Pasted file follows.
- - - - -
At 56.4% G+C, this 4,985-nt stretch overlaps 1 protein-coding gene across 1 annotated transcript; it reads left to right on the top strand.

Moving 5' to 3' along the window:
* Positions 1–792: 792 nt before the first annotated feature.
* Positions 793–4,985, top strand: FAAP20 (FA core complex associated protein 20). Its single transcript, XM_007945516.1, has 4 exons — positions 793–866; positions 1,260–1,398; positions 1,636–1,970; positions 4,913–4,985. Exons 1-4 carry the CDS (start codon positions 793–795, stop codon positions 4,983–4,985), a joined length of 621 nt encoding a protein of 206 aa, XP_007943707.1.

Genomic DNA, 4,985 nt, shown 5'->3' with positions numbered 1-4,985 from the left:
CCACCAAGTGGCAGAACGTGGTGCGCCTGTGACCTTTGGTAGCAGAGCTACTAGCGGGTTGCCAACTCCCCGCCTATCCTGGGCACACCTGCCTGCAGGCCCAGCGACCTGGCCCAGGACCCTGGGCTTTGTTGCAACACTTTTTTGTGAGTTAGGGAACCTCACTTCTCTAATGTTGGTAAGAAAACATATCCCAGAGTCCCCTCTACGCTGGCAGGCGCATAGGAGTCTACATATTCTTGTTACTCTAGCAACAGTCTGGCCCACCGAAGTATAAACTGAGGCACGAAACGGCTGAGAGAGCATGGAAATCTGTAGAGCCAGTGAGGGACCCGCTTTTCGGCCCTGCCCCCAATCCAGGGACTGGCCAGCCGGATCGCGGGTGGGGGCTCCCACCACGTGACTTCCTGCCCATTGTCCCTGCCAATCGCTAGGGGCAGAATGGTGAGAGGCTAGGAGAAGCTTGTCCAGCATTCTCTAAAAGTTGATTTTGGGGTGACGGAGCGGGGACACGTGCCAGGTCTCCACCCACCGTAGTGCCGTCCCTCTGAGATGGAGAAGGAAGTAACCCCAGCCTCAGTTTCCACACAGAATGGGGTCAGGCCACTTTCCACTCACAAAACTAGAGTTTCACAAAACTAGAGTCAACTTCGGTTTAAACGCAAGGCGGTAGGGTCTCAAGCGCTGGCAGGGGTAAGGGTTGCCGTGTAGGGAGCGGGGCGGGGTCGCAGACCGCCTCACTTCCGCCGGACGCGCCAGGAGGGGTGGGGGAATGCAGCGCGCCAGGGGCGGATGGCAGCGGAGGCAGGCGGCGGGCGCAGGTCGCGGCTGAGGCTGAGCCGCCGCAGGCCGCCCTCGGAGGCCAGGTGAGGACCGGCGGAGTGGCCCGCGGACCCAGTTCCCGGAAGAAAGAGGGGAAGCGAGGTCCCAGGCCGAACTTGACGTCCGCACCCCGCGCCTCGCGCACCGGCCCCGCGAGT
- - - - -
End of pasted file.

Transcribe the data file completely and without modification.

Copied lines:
At 56.4% G+C, this 4,985-nt stretch overlaps 1 protein-coding gene across 1 annotated transcript; it reads left to right on the top strand.

Moving 5' to 3' along the window:
* Positions 1–792: 792 nt before the first annotated feature.
* Positions 793–4,985, top strand: FAAP20 (FA core complex associated protein 20). Its single transcript, XM_007945516.1, has 4 exons — positions 793–866; positions 1,260–1,398; positions 1,636–1,970; positions 4,913–4,985. Exons 1-4 carry the CDS (start codon positions 793–795, stop codon positions 4,983–4,985), a joined length of 621 nt encoding a protein of 206 aa, XP_007943707.1.

Genomic DNA, 4,985 nt, shown 5'->3' with positions numbered 1-4,985 from the left:
CCACCAAGTGGCAGAACGTGGTGCGCCTGTGACCTTTGGTAGCAGAGCTACTAGCGGGTTGCCAACTCCCCGCCTATCCTGGGCACACCTGCCTGCAGGCCCAGCGACCTGGCCCAGGACCCTGGGCTTTGTTGCAACACTTTTTTGTGAGTTAGGGAACCTCACTTCTCTAATGTTGGTAAGAAAACATATCCCAGAGTCCCCTCTACGCTGGCAGGCGCATAGGAGTCTACATATTCTTGTTACTCTAGCAACAGTCTGGCCCACCGAAGTATAAACTGAGGCACGAAACGGCTGAGAGAGCATGGAAATCTGTAGAGCCAGTGAGGGACCCGCTTTTCGGCCCTGCCCCCAATCCAGGGACTGGCCAGCCGGATCGCGGGTGGGGGCTCCCACCACGTGACTTCCTGCCCATTGTCCCTGCCAATCGCTAGGGGCAGAATGGTGAGAGGCTAGGAGAAGCTTGTCCAGCATTCTCTAAAAGTTGATTTTGGGGTGACGGAGCGGGGACACGTGCCAGGTCTCCACCCACCGTAGTGCCGTCCCTCTGAGATGGAGAAGGAAGTAACCCCAGCCTCAGTTTCCACACAGAATGGGGTCAGGCCACTTTCCACTCACAAAACTAGAGTTTCACAAAACTAGAGTCAACTTCGGTTTAAACGCAAGGCGGTAGGGTCTCAAGCGCTGGCAGGGGTAAGGGTTGCCGTGTAGGGAGCGGGGCGGGGTCGCAGACCGCCTCACTTCCGCCGGACGCGCCAGGAGGGGTGGGGGAATGCAGCGCGCCAGGGGCGGATGGCAGCGGAGGCAGGCGGCGGGCGCAGGTCGCGGCTGAGGCTGAGCCGCCGCAGGCCGCCCTCGGAGGCCAGGTGAGGACCGGCGGAGTGGCCCGCGGACCCAGTTCCCGGAAGAAAGAGGGGAAGCGAGGTCCCAGGCCGAACTTGACGTCCGCACCCCGCGCCTCGCGCACCGGCCCCGCGAGT